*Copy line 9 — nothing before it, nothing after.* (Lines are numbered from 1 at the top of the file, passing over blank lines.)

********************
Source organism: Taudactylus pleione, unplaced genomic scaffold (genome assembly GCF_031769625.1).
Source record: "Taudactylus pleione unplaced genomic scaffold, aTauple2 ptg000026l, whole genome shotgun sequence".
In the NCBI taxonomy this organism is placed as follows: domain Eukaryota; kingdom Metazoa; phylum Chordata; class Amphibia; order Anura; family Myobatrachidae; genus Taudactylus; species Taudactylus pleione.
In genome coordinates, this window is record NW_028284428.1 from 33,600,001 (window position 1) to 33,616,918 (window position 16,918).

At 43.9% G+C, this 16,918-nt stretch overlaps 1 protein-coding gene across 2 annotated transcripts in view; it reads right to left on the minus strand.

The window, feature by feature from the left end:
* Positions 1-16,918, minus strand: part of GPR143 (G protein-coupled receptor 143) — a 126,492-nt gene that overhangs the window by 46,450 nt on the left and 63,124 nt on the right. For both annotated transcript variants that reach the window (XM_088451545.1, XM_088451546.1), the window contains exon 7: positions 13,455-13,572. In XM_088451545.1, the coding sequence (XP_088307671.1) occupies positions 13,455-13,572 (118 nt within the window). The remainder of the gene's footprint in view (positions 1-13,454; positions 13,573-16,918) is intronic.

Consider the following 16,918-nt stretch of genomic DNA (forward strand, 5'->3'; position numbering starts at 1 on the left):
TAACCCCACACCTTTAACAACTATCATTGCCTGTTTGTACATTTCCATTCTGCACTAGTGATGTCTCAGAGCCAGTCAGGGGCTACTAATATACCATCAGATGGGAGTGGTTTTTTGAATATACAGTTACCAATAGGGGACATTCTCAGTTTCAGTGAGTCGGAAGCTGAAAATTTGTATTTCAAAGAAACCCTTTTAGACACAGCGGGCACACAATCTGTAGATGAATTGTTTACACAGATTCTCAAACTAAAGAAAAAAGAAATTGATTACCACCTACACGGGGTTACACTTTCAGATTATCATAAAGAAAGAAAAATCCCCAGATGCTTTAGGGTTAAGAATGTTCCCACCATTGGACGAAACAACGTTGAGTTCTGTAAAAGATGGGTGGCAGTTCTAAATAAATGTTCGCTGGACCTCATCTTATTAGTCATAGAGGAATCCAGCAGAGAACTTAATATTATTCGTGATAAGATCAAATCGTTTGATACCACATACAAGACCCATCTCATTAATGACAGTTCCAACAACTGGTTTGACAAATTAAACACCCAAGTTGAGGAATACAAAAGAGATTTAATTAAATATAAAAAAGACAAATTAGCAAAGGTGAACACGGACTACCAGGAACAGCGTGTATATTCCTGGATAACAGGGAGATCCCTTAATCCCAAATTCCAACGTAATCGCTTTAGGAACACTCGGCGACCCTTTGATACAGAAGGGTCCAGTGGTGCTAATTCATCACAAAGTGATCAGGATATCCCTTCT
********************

TAACCCCACACCTTTAACAACTATCATTGCCTGTTTGTACATTTCCATTCTGCACTAGTGATGTCTCAGAGCCAGTCAGGGGCTACTAATATACCATCAGATGGGAGTGGTTTTTTGAATATACAGTTACCAATAGGGGACATTCTCAGTTTCAGTGAGTCGGAAGCTGAAAATTTGTATTTCAAAGAAACCCTTTTAGACACAGCGGGCACACAATCTGTAGATGAATTGTTTACACAGATTCTCAAACTAAAGAAAAAAGAAATTGATTACCACCTACACGGGGTTACACTTTCAGATTATCATAAAGAAAGAAAAATCCCCAGATGCTTTAGGGTTAAGAATGTTCCCACCATTGGACGAAACAACGTTGAGTTCTGTAAAAGATGGGTGGCAGTTCTAAATAAATGTTCGCTGGACCTCATCTTATTAGTCATAGAGGAATCCAGCAGAGAACTTAATATTATTCGTGATAAGATCAAATCGTTTGATACCACATACAAGACCCATCTCATTAATGACAGTTCCAACAACTGGTTTGACAAATTAAACACCCAAGTTGAGGAATACAAAAGAGATTTAATTAAATATAAAAAAGACAAATTAGCAAAGGTGAACACGGACTACCAGGAACAGCGTGTATATTCCTGGATAACAGGGAGATCCCTTAATCCCAAATTCCAACGTAATCGCTTTAGGAACACTCGGCGACCCTTTGATACAGAAGGGTCCAGTGGTGCTAATTCATCACAAAGTGATCAGGATATCCCTTCT